The bench dedicated to Cindy Montañez at the TreePeople headquarters in Beverly Hills. Photo by Adam Corey Thomas (courtesy of TreePeople)

Nestled amongst eucalyptus trees, at the top of a hill just off the snaking traffic of Mulholland Drive, is an eco-oasis – the headquarters of TreePeople, an environmental nonprofit organization.

On a clear day, you can see the valley and the City of San Fernando from the hilltop. It is from that spot that TreePeople placed a bench and planted a pollinator garden to honor its Chief Executive Officer Cindy Montañez. 

“We wanted a space where we could reflect on Cindy’s hometown, on her region, on an area so dear to her heart,” said Daniel Berger, executive director of operations at TreePeople. 

Cindy Montañez, center, San Fernando City Councilmember and CEO of TreePeople, plants a native pollinator plant with the help of loved ones at the TreePeople headquarters in Beverly Hills on Sept. 28. Photo by Semantha Raquel Norris (SFVS/el Sol) 

Montañez was raised in San Fernando and has been a longtime public servant of the area – a former mayor of the City of San Fernando, a current city councilmember and at 28 years old was the youngest woman elected as a state assemblymember for the region.  

Berger said TreePeople has planted over 1,000 trees in San Fernando, and that they “want to continue to focus effort [in San Fernando], partner with the community and follow in Cindy’s footsteps.” 

A throughline of Montañez’s life and career has been environmental justice, from planting trees as a teenager to her work as the assistant general manager at the Department of Water and Power to her current role as CEO of TreePeople.

Sadly this past year, at the age of 49, Montañez shared that she had an advanced-stage cancer diagnosis. 

On Sept. 28, TreePeople held an event to present the honorary bench and garden, and to announce the Cindy Montañez Young Leaders Program, a workforce development initiative.

She has no shortage of honors. She has been present at each and every event that has acknowledged her, pushed in a wheelchair accompanied by her family. Among the honors, a San Fernando park has been named after her and Assemblymember Luz Rivas designated Jan. 19 as Cindy Montañez Day, but the event that took place at the TreePeople headquarters felt more like a familial gathering.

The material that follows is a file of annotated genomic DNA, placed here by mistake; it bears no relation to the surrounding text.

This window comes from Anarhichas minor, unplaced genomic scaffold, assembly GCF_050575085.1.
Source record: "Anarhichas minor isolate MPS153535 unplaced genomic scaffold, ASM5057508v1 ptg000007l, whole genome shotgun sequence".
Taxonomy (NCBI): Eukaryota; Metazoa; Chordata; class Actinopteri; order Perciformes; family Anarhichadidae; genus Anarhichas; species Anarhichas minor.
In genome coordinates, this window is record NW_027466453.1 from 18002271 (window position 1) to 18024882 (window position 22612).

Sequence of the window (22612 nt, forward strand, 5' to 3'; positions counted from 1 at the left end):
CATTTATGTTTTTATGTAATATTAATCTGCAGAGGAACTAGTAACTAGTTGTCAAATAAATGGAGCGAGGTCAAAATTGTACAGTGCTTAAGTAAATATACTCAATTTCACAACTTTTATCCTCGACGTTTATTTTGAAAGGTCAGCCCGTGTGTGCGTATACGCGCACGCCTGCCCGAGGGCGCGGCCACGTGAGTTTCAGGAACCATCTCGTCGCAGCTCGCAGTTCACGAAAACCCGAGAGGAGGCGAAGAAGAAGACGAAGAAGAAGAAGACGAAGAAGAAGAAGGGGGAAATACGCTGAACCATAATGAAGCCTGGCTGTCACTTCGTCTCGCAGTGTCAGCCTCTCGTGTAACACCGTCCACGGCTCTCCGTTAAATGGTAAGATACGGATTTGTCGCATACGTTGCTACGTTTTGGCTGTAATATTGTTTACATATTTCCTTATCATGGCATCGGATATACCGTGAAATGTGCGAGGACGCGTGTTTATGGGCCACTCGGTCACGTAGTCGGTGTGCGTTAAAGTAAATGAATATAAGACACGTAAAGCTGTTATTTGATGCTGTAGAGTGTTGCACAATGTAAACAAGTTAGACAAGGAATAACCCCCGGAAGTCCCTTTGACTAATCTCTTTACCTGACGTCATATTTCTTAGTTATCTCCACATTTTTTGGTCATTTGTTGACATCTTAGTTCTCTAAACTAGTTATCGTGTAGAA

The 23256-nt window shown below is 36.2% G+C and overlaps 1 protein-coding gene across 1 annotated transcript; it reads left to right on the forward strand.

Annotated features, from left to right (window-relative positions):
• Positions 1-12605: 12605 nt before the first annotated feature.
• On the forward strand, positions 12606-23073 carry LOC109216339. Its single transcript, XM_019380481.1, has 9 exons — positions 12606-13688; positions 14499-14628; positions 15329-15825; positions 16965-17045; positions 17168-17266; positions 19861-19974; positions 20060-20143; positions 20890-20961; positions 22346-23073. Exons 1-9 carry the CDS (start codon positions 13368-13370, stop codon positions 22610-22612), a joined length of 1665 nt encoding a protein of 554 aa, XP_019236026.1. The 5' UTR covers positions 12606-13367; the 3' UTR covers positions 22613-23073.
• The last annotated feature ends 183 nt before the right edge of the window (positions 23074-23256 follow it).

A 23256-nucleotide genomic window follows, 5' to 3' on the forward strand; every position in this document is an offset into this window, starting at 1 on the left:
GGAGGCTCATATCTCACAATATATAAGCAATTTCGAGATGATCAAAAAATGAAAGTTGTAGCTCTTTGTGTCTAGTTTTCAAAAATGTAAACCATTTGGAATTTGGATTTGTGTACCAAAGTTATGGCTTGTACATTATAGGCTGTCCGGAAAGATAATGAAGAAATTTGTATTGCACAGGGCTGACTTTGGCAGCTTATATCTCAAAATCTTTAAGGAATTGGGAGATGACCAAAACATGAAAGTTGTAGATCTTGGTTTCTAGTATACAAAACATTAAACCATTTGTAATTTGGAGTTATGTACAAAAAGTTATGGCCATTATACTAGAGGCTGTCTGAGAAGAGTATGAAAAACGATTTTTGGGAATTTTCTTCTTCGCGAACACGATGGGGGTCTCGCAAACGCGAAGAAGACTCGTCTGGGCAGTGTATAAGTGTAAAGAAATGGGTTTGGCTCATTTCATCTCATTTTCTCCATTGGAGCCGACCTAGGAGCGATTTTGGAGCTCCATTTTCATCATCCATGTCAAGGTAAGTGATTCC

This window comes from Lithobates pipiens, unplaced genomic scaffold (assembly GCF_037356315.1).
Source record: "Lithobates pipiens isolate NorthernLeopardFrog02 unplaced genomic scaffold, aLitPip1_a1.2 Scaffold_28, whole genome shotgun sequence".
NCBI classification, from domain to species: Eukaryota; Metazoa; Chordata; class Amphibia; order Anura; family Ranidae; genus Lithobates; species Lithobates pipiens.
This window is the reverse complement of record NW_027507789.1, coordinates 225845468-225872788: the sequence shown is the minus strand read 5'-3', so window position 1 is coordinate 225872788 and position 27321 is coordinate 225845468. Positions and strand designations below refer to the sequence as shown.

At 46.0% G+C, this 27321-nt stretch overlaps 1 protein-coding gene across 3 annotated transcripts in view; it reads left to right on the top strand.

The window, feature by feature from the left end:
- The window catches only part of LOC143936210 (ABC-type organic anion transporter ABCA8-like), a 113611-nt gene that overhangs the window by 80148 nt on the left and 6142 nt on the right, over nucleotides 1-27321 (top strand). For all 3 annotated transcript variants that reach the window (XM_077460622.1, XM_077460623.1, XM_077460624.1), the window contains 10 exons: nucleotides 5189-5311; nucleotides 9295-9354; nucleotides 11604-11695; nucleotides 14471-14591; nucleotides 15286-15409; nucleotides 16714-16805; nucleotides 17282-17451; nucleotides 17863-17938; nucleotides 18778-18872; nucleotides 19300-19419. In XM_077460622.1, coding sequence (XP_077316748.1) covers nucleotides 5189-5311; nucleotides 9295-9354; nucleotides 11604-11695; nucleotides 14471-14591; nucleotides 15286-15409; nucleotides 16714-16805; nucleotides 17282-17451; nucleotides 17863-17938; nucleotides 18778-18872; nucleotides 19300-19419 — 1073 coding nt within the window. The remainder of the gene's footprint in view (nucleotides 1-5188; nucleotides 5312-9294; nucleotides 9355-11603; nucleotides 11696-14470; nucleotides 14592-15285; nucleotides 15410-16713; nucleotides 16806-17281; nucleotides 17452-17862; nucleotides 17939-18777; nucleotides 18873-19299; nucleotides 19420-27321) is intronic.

“Cindy, you’ve been celebrated in large crowds, in council chambers, at the state capitol and in the state park named after you, but today you’re home,” said Katie Mills, director of education and outdoor access for TreePeople. 

At the start of the celebration, Montañez received a standing ovation from the room filled with friends and family. 

They then announced the launch of the Cindy Montañez Young Leaders program, which provides workforce development training to young people in an attempt to foster a new generation of climate activists. The first group of high schoolers to participate in the program will be from El Monte and South El Monte. 

The program’s first three years are funded from a grant provided by the global power company AES.

Montañez smiled wide as she signed the agreement with AES representative Mark Miller. 

“One thing we now look at, especially with a program like the Youth Leaders, is creating a pathway for our communities to actually see ourselves within this field,” said Marcos Trinidad, senior director of forestry at TreePeople.

Trinidad attributed much of his return to TreePeople after a 10-year hiatus, to Montañez. He reflected on conversations with Montañez about being a person of color and a minority in the conservation world. 

Trinidad said they discussed wanting to “not just open up the door, but hold it open for other folks that were like us.”

When Montañez first became CEO of TreePeople in 2016, she was the first Latina to lead an environmental organization in the US. 

“When you look at changing the community, that change needs to be led by people in the community,” said Trinidad.

Montañez has always been an advocate for the environment, but more importantly for those most burdened by environmental injustice. She leads in partnership with the community, and part of her legacy is pushing the organization to follow those principles. 

“She really brought together the environmentalist movement, the traditional environmentalist movement, with the environmental justice movement,” said Berger, “and made everyone much stronger for it.”

After the announcement of the Youth Leaders program, everyone made their way to the vista and the location of the new garden. 

“Anyone who knows Cindy knows that she loves monarchs [butterflies],” said Berger. “We’re planting a pollinator garden here to honor Cindy and to create a place where we can be together with pollinators.”

With shovels in hand, the crowd worked together to dig holes and plant the array of California native pollinators such as milkweed and sage. These plants provide food and shelter for bees, birds, butterflies and other animals that pollinate plants and help support local ecosystems. 

Montañez was presented with a monarch caterpillar that would soon inhabit her garden. 

“Whenever I see a monarch, I think of Cindy. It’s a beautiful memory,” said Berger.